More Women Tune Into Retirement Needs
October 25, 2004
What do we want? Advice! When do we want it? Now!
Even without waving placards or burning bras, American women are sending the message that they need help planning for retirement yet don't know how to go about it, according to a recent Prudential Financial study examining women's financial literacy. The company surveyed 1,134 women between the ages of 25 and 68 who are either sole or joint heads of their households.
This is the third time that the Newark, N.J.-based company has conducted its bi-annual "Study on the Financial Experience and Behaviors Among Women," which it started in 2000 and next repeated in 2002. Many of the questions are the same, giving Prudential the opportunity to see how women's behaviors and attitudes have changed.
Notably, more women Baby Boomers, 88%, are assuming a role in financial decisions than in either 2000 or 2002. Watching their parents age has gotten the gears turning in their own heads, said Jac Herschler, senior vice president of marketing for Prudential Annuities.
"By caring for their older parents and [also because of increased] coverage in the media, they have become aware of women's longer life expectancy and have a keener sense of retirement issues," he said. "But beyond that, I think women are just taking a more active role in the decision-making process and are a more important contributor to critical family decisions about investments, not just balancing budgets."
Retirement is a top issue for women of all ages. Women were asked to assign a total of 100 points to 10 different goals. On average, they assigned 47 points to the three retirement security-related issues: 1) Income for a comfortable retirement (20), 2) Financial independence and avoiding becoming a burden to others (17) and 3) Avoiding a full spending-down of retirement savings (10).
The relative dominance of retirement, even over planning itself, came as a surprise, Herschler said. "That's really interesting to me when a total of 17 points were put toward preparing a plan, as opposed to 47 points assigned to these other retirement issues. Also, only six points were put towards leaving an estate."
The survey also showed there is an enormous gap between the number of women who feel maintaining their lifestyle during retirement is "very important" (78%) and the number who are "very confident" about their ability to do so (12%).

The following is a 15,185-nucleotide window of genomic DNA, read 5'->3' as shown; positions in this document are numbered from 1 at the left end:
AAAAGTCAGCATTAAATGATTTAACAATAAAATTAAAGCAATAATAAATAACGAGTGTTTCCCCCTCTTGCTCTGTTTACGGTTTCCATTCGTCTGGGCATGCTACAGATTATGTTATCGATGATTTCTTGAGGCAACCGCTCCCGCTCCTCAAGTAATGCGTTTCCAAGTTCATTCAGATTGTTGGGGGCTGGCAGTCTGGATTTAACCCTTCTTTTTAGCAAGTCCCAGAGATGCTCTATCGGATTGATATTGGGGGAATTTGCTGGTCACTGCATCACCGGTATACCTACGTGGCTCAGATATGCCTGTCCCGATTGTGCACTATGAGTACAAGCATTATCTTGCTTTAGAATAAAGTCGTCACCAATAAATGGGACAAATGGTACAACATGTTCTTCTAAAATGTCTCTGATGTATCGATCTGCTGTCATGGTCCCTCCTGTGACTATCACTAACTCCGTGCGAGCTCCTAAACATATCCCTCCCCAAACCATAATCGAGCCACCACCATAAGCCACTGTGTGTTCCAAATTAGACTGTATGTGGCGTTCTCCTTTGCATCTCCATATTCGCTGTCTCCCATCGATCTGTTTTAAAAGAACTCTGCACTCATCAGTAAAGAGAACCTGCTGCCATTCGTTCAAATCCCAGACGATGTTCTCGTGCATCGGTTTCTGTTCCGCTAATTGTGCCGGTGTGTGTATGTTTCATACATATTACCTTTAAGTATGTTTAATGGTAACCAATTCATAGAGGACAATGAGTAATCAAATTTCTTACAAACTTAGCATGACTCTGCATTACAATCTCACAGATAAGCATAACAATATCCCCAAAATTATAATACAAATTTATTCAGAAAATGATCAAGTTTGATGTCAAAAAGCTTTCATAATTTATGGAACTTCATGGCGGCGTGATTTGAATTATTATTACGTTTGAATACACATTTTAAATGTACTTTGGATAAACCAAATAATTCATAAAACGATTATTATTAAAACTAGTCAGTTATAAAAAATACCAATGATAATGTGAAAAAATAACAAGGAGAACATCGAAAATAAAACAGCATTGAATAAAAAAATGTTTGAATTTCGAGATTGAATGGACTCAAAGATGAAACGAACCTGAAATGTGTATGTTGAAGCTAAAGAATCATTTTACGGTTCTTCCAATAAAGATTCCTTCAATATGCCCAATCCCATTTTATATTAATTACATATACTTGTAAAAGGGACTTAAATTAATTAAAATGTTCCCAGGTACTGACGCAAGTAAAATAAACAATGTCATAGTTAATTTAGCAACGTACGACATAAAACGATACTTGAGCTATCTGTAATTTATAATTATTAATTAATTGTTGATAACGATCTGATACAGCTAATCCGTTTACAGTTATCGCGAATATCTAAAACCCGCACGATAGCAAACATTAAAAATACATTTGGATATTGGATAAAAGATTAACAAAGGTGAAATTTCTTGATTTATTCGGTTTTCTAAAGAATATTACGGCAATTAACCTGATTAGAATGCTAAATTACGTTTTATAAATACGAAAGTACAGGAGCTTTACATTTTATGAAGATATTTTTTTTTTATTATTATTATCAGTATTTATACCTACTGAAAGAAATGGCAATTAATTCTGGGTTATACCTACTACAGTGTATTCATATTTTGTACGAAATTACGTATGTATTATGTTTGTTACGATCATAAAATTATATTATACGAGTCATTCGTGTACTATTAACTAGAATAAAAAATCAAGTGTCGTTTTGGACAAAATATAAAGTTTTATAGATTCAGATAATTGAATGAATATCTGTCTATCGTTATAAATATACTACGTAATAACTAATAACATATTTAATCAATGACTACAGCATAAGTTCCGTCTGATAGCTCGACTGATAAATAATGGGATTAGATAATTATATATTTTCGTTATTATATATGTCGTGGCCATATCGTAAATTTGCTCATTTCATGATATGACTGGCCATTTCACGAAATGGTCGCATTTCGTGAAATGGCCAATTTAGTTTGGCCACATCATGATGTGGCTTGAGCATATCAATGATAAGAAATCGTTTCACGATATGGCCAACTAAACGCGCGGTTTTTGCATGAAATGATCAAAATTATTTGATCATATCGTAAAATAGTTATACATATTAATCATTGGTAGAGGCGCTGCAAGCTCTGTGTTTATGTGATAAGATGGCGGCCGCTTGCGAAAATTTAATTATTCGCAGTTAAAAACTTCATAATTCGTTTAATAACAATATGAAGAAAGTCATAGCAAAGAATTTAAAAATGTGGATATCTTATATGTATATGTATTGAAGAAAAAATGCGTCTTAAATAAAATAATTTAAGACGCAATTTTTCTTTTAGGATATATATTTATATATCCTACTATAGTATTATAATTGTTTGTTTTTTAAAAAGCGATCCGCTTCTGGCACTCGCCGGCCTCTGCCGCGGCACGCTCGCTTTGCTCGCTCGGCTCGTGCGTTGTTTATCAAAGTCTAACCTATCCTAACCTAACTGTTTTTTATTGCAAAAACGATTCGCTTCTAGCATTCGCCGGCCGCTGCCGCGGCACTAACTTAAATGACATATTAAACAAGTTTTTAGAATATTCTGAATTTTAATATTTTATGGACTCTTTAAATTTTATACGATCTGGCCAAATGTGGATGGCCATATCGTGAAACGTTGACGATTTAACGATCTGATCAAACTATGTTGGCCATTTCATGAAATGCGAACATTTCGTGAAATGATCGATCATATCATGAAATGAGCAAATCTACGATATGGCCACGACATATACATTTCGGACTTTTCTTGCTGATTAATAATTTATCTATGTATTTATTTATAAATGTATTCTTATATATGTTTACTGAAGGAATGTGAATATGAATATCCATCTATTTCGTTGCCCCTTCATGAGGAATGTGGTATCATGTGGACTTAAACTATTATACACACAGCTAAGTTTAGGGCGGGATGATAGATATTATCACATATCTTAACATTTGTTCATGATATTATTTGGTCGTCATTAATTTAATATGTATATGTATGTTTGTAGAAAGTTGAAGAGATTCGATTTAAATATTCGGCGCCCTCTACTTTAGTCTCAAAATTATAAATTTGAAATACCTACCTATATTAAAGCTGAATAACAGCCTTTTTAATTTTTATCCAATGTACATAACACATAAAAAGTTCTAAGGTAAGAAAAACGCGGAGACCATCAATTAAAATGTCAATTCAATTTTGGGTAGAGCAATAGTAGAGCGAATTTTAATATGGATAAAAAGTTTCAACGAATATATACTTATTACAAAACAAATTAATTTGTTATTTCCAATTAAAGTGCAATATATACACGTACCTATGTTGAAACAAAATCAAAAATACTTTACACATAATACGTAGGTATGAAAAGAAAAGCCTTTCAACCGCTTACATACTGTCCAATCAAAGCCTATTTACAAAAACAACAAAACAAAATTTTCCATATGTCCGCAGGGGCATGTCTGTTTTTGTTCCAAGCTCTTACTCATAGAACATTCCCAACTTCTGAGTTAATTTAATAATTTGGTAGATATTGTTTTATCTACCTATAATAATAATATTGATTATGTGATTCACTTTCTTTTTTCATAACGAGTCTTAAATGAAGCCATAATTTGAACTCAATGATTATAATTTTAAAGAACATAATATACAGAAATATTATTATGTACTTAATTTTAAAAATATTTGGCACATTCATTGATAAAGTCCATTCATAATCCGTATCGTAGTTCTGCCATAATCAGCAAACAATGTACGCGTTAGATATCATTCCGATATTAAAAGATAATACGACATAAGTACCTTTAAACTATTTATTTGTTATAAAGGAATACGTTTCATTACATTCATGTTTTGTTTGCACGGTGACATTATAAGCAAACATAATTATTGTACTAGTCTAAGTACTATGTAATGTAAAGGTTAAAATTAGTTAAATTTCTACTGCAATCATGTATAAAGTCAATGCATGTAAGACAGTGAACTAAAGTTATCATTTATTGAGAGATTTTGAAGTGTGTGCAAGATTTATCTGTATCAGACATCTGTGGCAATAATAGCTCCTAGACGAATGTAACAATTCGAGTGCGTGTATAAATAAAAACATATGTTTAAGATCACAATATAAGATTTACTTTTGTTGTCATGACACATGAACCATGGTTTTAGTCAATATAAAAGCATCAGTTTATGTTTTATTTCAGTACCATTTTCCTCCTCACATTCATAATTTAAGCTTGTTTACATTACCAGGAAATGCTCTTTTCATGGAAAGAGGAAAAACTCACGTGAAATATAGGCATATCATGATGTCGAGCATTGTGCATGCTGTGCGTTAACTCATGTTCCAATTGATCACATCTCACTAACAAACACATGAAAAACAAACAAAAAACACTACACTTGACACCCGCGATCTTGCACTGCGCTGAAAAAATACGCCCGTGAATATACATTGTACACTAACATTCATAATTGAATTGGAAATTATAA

"That's an indication of a real opportunity for financial professionals who give advice to women. Women have a real need for advice," Herschler concluded.
For those who think they have already tried to penetrate the women's market, think again: Women Baby Boomers' confidence in their understanding of their retirement needs decreased significantly between 2002 and 2004. Two years ago, 83% reported that they understand the amount of money needed for secure retirement "very or somewhat." In the latest survey, that figure dropped to 51%.
When it comes to specific products, the numbers are less dramatic yet still noteworthy. In all categories, including IRAs, 401(k)s, investment accounts and annuities, more women reported that they did not understand these very well or not well at all. The rise was most dramatic in the investment account category, up from 30% to 49%, and annuities, where it rose from 48% to 66%.
Thus, it is no surprise that overwhelmingly most women, 82% of the entire group, acknowledged they needed some kind of help, whether in a specific area or for soup-to-nuts advice. "Women are more willing, we think, than men to admit their insecurity in how prepared they are, but they still struggle to reach out to professionals to bridge these gaps," Herschler said.
Prudential is reconciling these facts through client seminars, which focus on helping retirees of both sexes become "savvy retirees," Herschler said. To identify gaps in preparedness, attendees answer questions in a workbook. The seminars address issues such as early retirement, which assets to use for retirement income, annuitization and optimal portfolio construction. Not surprisingly, the capstone to the seminar is the advice to seek professional help from a planner.
Prudential is also developing products targeted towards women. While annuitization may play a role, especially because of women's longer life expectancies, "solutions around income don't necessarily require annuitization of annuities," Herschler pointed out. "There are multiple ways to provide income using annuities, and part of security for retirees is not only monthly income but peace of mind to deal with expenses late in life." After all, long-term care insurance is great to cover expenses for personal care, but it will not help an 85-year-old who has to replace a water heater or leaky roof, Herschler said.
If Prudential's study shows nothing else, it is that women are ready to hear the message of retirement income security and are anxious to close the gap between their fears and reality. This issue affects men as well, but it could be similar to asking for directions, where women are just more willing to admit that they need to stop at a gas station and ask for help. This may just be the case, and with women making more financial decisions, it may open the door for planners to reach men as well, Herschler said. "We don't really care if it's the woman who causes the man to ask for the advice or he asks for advice on his own."